"The return on investment is multi-factorial," Kansas City Mayor Sly James said in a video appearance at the Cisco event on Monday.

He added that the city hopes to marry the smart cities push with broader economic development initiatives encouraging entrepreneurship to “add to the psyche” of the Missouri city.

Goldilocks and the elusive smart city

Kansas City might not immediately spring to mind when it comes to likely locales for a major investment in smart cities technology.

But the city's relatively dense 6 square-mile downtown district actually provides an appealing middle ground for service providers seeking to marry the appeal of huge metros like New York or Los Angeles with more approachable smaller markets.

Thomas of Cisco joked that mid-sized markets like Kansas City could prove to be a "Goldilocks" of sorts for smart cities proof of concept.

"The Kansas Cities of the world are just the right size," he said. “New York and LA...they’re really big, and they take a little longer. The (cities) don’t necessarily need to be the biggest ones, but we do need density."

Density matters in large part because of the financial appeal of increased efficiency, which is easier for public service providers to realize in more concentrated areas. The theme of cost cutting emerged early in talks with Kansas City that started in February 2014.

"He was like look, 'We have no money,'" Thomas recalled of one initial meeting. "I get that a lot. The first thing was, 'How do we create efficiency?'"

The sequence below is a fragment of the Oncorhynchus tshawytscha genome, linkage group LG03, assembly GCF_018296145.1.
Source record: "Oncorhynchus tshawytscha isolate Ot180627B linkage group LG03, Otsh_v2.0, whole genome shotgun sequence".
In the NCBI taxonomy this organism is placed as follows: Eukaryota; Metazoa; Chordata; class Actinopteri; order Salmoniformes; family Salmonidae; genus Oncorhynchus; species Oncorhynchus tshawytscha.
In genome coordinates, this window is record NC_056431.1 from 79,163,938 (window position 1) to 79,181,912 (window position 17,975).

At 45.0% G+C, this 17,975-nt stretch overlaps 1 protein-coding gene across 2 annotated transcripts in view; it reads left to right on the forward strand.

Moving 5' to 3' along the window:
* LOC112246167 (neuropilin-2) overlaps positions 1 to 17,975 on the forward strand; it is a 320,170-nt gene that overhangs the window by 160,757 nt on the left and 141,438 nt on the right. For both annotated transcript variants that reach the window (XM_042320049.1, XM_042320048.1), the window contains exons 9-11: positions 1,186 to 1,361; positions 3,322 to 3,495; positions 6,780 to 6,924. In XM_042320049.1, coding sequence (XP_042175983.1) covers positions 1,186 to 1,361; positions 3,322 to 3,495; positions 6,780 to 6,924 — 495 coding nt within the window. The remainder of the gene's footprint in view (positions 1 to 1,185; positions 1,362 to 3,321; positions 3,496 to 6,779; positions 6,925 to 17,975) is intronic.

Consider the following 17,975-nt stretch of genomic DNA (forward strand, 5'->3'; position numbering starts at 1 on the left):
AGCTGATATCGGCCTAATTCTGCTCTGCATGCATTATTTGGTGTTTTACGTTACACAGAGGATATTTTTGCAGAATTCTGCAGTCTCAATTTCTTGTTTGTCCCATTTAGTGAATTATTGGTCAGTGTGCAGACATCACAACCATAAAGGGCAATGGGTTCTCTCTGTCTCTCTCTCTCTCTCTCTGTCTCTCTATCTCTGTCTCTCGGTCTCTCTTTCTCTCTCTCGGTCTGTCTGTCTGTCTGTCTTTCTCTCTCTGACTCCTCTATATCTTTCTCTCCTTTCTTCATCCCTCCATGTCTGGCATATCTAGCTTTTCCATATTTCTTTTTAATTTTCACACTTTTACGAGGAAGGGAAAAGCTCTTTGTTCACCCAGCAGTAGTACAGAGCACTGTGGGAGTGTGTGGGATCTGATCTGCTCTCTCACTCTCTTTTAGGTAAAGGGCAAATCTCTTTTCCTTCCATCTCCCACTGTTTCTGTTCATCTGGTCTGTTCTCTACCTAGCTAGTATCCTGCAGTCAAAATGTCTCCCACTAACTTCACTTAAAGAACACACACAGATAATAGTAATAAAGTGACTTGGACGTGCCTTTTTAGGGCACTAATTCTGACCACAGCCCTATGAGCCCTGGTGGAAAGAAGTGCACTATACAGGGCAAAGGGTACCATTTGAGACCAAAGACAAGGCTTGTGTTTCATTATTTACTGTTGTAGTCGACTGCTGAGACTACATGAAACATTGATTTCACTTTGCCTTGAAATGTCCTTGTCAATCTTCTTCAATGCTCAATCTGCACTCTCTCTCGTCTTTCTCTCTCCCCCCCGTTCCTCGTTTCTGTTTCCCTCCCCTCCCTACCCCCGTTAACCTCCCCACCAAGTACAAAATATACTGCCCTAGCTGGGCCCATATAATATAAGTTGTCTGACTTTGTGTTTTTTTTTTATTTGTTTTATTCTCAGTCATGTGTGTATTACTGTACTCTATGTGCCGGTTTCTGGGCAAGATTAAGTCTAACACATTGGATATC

Doing the math

One centerpiece for the first phase of the Kansas City smart city project to be rolled out starting later this year will be Sensity's smart lighting system, billed as a "light sensory network" that will deliver environmental and social benefits along with a financial return.

By converting existing street light poles into hubs for multiple kinds of sensors, the goal will be "to collect real-time data for smart city applications, such as smart parking, lighting, retail analytics and public safety and security," according to a press release.

What ultimately happens to the data will depend on who chooses to put it to use, aside from city agencies, opening the familiar can of worms involving Big Data, privacy and security. Various applications for data analytics come with various revenue opportunities for the city and private companies involved, like selling advertising or other content-based services to local residents and businesses.

When it comes to privacy, Thomas said that sensors will collect anonymized data. Would-be users of perspective personalized services — like mobile apps to help get around the city or find parking — will likely operate on a opt-in basis.

"On the personal data side, our intent is not to touch that all," Thomas said of Cisco's role. "We are a transport service to get people to the information they want."

Though it remains to be seen how willing residents will be to engage in new tech tools, phase one of the project is already scheduled to include: the Wi-Fi network owned and managed by Sprint; interactive digital kiosks and early work on smart water innovation and next-generation police car efforts.

“We’re looking at areas where money is already being invested by the city," Thomas said.

One central thread tying the disparate efforts together will be a "Living Lab" development portal managed by a group called ThinkBig Partners, which is where the emphasis on entrepreneurship comes into play.

Kansas City has already seen some success luring technology firms to invest in the area, such as Google fiber and a sales office for California solar company Sungevity, and the city hopes to add to that momentum by offering developers access to more data.

"How do we incubate others?” Thomas said. “This is where there’s an economic engine."